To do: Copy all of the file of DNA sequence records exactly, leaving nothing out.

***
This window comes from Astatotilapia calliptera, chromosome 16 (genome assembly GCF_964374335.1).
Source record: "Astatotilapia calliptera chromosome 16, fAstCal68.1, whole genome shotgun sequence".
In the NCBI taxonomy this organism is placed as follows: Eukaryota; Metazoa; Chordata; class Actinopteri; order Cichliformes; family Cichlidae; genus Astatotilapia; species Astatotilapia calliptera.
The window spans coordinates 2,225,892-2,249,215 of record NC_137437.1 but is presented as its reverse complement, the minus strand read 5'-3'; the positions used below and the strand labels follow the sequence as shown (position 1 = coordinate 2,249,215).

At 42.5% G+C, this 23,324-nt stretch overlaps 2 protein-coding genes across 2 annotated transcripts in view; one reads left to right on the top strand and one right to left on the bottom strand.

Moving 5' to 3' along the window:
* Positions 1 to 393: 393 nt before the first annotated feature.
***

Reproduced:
This window comes from Astatotilapia calliptera, chromosome 16 (genome assembly GCF_964374335.1).
Source record: "Astatotilapia calliptera chromosome 16, fAstCal68.1, whole genome shotgun sequence".
In the NCBI taxonomy this organism is placed as follows: Eukaryota; Metazoa; Chordata; class Actinopteri; order Cichliformes; family Cichlidae; genus Astatotilapia; species Astatotilapia calliptera.
The window spans coordinates 2,225,892-2,249,215 of record NC_137437.1 but is presented as its reverse complement, the minus strand read 5'-3'; the positions used below and the strand labels follow the sequence as shown (position 1 = coordinate 2,249,215).

At 42.5% G+C, this 23,324-nt stretch overlaps 2 protein-coding genes across 2 annotated transcripts in view; one reads left to right on the top strand and one right to left on the bottom strand.

Moving 5' to 3' along the window:
* Positions 1 to 393: 393 nt before the first annotated feature.